Newborn babies to be screened for more gene disorders

The existing test for cystic fibrosis and sickle cell disease will be extended

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Indy Lifestyle Online

Newborn babies will be screened for four rare life-threatening genetic disorders from today.

All babies will be offered screening for the four inherited metabolic diseases (IMDs), which can cause death or lifelong disability, as part of a Public Health England programme. The NHS already uses a blood test on babies when they are five to eight days old to screen for five conditions including cystic fibrosis and sickle cell disease.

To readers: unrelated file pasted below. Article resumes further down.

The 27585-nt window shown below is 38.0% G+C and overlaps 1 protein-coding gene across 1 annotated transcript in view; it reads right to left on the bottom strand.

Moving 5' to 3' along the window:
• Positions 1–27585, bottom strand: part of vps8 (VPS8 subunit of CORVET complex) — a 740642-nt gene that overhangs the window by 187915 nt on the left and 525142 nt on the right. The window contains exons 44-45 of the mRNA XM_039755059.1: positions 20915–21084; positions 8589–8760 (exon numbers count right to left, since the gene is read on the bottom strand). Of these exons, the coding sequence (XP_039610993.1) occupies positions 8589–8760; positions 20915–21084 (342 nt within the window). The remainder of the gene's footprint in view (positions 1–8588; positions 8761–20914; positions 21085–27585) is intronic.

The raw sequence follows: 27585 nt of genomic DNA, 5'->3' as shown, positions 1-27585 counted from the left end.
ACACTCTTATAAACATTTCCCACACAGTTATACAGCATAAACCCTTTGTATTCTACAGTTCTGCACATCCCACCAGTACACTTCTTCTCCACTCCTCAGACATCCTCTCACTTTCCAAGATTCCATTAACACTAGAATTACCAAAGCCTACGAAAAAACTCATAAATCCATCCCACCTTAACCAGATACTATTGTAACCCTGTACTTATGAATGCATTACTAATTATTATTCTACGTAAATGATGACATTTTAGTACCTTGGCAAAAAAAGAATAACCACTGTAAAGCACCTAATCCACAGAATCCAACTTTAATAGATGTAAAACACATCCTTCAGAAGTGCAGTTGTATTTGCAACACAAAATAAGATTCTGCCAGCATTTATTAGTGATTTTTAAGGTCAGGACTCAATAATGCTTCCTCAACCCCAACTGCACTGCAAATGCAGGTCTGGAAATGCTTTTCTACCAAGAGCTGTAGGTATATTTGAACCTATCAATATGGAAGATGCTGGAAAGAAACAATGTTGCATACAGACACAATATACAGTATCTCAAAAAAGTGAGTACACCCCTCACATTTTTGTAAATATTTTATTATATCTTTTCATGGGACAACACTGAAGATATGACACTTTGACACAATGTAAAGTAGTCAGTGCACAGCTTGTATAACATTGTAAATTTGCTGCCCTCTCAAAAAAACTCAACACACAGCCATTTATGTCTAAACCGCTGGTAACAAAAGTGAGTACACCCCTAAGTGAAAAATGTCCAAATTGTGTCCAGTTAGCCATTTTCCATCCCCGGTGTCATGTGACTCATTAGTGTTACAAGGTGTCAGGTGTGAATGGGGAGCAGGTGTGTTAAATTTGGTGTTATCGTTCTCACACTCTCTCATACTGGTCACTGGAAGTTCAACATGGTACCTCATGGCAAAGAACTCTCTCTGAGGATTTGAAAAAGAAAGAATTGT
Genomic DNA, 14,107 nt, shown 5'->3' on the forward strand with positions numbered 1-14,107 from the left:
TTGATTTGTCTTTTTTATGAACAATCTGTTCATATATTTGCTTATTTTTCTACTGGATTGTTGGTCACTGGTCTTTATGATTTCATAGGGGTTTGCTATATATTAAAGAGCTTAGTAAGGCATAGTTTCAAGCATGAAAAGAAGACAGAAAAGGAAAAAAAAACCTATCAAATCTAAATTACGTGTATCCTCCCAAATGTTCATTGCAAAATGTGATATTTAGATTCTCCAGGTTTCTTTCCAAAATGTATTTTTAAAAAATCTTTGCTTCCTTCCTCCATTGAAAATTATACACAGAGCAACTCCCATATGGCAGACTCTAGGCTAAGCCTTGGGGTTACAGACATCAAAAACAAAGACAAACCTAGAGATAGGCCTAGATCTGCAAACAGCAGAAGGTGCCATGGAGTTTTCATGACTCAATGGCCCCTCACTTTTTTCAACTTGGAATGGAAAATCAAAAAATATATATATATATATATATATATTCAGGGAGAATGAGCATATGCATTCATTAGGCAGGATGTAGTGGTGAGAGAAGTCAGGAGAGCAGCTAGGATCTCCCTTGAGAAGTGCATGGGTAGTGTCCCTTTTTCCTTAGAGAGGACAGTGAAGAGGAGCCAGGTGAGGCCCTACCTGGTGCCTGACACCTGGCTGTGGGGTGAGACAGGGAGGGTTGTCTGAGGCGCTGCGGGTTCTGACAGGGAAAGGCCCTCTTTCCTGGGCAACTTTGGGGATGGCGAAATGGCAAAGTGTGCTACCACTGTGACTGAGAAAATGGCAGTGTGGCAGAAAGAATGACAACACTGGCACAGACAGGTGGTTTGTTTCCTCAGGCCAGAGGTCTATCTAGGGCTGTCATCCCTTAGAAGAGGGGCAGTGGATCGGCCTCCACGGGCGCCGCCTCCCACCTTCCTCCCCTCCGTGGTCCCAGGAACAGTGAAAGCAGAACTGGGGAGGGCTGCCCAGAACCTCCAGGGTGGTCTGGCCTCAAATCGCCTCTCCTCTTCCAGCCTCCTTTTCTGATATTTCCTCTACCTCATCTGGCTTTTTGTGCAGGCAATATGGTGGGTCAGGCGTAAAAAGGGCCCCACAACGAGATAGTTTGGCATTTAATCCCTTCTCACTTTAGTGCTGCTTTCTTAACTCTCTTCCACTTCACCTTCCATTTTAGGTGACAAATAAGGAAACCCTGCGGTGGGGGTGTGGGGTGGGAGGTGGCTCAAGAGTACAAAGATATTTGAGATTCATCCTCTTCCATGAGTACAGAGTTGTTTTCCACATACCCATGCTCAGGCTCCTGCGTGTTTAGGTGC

The same test will now be used to check if an infant has homocystinuria (HCU), maple syrup urine disease (MSUD), glutaric aciduria type 1 (GA1) or isovaleric acidaemia (IVA). Babies with these conditions cannot process certain substances in food and without treatment can become suddenly and seriously ill.

They can be treated by a carefully managed diet, but untreated IMDs can lead to severe learning disabilities and developmental problems. Early detection and treatment is expected to benefit around 30 children in England a year.